The UCI has today confirmed that former AG2R La Mondiale rider Steve Houanard has been banned for two years after testing positive for EPO in an out-of-competition test. It has also asked for disciplinary proceedings to be opened against Belgian cyclist Leif Hoste as a result of irregularities in his biological passport profile.
Hoste, aged 35 and three times a runner-up at the Tour of Flanders, retired at the end of the 2012 season, which he rode with the Belgian UCI Professional Continental outfit, Accent Jobs-Willems Verandas.
In the wake of Lance Armstrong’s confession last week the UCI has pointed to its biological passport programme as the key weapon in its arsenal against drugs cheats.
The governing body has stressed that Hoste has “the right to the presumption of innocence until a final decision has been made on this matter.”
However, the fact that the disciplinary proceedings it has asked the Belgian national cycling federation, the RLVB, to open relate to his biological passport, can be seen as providing further evidence to underpin the UCI's insistence that the programme identifies riders who need to be looked at more closely.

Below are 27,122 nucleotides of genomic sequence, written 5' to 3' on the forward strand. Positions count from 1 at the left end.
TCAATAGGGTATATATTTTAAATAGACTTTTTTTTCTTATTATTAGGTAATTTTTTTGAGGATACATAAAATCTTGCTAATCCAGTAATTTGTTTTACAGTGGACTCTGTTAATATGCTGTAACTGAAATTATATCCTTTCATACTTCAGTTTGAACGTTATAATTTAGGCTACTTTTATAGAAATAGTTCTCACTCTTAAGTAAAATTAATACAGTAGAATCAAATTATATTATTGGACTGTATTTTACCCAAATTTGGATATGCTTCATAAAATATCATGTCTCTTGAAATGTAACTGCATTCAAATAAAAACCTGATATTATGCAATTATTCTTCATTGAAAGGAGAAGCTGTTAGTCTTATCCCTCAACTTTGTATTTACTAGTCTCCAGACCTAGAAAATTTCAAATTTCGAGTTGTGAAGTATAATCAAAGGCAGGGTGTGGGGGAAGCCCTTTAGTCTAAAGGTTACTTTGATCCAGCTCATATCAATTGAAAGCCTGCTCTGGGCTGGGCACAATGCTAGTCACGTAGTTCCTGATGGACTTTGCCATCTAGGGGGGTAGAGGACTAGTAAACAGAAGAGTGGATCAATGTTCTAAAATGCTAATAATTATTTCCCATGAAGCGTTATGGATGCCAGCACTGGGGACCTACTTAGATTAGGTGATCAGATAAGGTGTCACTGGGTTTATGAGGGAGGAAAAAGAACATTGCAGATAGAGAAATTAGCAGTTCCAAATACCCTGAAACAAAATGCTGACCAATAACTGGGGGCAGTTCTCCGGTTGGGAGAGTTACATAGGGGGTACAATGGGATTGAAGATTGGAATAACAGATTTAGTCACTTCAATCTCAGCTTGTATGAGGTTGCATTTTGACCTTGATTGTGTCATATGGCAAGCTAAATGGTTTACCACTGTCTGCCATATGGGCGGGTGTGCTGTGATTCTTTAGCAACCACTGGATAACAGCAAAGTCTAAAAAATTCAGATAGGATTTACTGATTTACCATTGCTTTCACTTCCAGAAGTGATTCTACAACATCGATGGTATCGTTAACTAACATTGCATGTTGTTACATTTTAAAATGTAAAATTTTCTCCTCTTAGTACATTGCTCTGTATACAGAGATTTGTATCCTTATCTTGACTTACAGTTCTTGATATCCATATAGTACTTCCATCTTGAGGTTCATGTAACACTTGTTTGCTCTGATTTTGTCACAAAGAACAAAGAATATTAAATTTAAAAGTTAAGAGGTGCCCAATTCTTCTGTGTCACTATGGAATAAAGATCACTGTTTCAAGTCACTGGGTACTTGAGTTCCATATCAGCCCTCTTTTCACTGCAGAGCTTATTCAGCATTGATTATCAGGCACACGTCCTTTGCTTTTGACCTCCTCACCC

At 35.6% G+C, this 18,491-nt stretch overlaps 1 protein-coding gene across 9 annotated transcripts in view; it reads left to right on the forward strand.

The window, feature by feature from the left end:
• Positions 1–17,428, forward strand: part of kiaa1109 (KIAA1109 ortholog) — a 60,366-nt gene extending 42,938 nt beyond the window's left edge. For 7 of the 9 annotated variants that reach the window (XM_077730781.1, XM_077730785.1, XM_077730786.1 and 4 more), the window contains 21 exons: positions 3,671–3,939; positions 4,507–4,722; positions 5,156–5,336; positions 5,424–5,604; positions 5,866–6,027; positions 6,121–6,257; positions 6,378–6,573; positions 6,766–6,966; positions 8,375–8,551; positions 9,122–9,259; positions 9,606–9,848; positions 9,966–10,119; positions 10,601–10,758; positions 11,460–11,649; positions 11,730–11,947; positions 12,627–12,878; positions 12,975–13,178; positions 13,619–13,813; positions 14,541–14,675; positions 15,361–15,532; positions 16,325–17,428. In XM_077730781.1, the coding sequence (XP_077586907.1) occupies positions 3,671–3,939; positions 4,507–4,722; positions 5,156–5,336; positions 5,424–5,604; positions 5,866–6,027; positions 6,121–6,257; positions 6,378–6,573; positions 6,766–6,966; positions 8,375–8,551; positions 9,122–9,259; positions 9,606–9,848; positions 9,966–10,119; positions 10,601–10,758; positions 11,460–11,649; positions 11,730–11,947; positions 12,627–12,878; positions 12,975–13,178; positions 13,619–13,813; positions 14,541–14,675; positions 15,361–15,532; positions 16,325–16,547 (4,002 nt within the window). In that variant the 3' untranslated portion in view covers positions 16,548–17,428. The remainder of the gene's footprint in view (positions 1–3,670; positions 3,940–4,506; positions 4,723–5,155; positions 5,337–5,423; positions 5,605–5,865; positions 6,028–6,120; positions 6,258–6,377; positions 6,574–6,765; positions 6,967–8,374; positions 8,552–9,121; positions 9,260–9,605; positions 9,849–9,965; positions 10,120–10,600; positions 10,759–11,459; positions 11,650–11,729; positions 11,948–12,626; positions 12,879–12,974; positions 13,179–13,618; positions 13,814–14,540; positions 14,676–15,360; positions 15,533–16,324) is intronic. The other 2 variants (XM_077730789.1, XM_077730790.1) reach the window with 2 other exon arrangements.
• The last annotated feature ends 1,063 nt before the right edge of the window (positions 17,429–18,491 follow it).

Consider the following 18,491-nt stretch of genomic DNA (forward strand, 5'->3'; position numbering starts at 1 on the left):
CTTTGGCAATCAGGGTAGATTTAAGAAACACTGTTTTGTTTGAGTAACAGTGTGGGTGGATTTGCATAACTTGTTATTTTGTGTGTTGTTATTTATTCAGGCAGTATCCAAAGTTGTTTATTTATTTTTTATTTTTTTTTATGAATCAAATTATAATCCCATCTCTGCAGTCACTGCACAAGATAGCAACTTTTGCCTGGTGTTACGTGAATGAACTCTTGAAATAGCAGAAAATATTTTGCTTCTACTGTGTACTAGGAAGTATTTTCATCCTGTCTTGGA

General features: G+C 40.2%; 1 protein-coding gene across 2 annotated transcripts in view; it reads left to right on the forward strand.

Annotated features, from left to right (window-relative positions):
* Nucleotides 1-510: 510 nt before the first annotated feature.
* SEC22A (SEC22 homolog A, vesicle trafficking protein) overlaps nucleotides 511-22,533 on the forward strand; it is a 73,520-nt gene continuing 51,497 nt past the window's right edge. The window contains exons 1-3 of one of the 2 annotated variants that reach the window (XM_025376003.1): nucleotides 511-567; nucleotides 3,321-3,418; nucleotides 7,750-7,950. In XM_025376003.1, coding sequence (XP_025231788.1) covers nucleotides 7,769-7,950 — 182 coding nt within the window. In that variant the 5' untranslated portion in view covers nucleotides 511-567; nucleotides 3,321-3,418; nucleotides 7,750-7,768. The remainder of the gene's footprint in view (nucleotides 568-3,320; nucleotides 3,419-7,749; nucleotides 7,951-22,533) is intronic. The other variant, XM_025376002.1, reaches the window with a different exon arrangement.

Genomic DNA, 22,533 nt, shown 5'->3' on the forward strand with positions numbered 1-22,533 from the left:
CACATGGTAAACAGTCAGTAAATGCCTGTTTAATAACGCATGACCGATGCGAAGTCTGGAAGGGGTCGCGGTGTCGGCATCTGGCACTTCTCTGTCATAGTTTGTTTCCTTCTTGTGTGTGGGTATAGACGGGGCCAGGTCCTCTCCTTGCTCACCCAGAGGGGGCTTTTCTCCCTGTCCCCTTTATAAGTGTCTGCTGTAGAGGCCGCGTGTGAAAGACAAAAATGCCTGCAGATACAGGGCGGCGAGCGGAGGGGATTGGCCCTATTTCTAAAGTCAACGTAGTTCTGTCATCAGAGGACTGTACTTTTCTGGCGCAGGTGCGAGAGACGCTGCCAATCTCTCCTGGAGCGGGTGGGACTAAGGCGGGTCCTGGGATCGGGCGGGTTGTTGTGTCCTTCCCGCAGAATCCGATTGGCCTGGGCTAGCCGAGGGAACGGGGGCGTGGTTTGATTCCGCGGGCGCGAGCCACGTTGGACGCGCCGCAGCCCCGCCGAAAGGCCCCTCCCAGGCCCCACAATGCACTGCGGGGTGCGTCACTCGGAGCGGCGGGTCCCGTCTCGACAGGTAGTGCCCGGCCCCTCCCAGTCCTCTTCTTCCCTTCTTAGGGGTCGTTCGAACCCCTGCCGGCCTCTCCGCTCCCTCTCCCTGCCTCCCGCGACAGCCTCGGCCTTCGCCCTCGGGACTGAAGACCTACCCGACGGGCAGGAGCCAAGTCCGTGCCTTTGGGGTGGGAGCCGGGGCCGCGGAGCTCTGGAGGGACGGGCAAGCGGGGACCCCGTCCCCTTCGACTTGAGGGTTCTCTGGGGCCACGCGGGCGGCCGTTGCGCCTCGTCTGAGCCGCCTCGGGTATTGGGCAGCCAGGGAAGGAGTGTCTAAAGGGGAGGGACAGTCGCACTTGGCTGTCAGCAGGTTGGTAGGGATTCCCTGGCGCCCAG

Houanard’s ban for using EPO, however - the sample that tested positive was taken on 21 September last year - is perhaps more troubling for the authorities, highlighting that it is not the preserve of riders of past decades, but is being used right now.
The Frenchman, aged 26, turned pro with Argos-Shimano in 2009 and joined AG2R in 2011. As an amateur riding for Chambéry Cyclisme Formation, he finished third overall in the Tour d’Alsace in 2008.
The UCI added that Houanard signed a document accepting the sanction on 18 January.
Born in Scotland, Simon moved to London aged seven and now lives in the Oxfordshire Cotswolds with his miniature schnauzer, Elodie. He fell in love with cycling one Saturday morning in 1994 while living in Italy when Milan-San Remo went past his front door. A daily cycle commuter in London back before riding to work started to boom, he's been news editor at road.cc since 2009. Handily for work, he speaks French and Italian. He doesn't get to ride his Colnago as often as he'd like, and freely admits he's much more adept at cooking than fettling with bikes.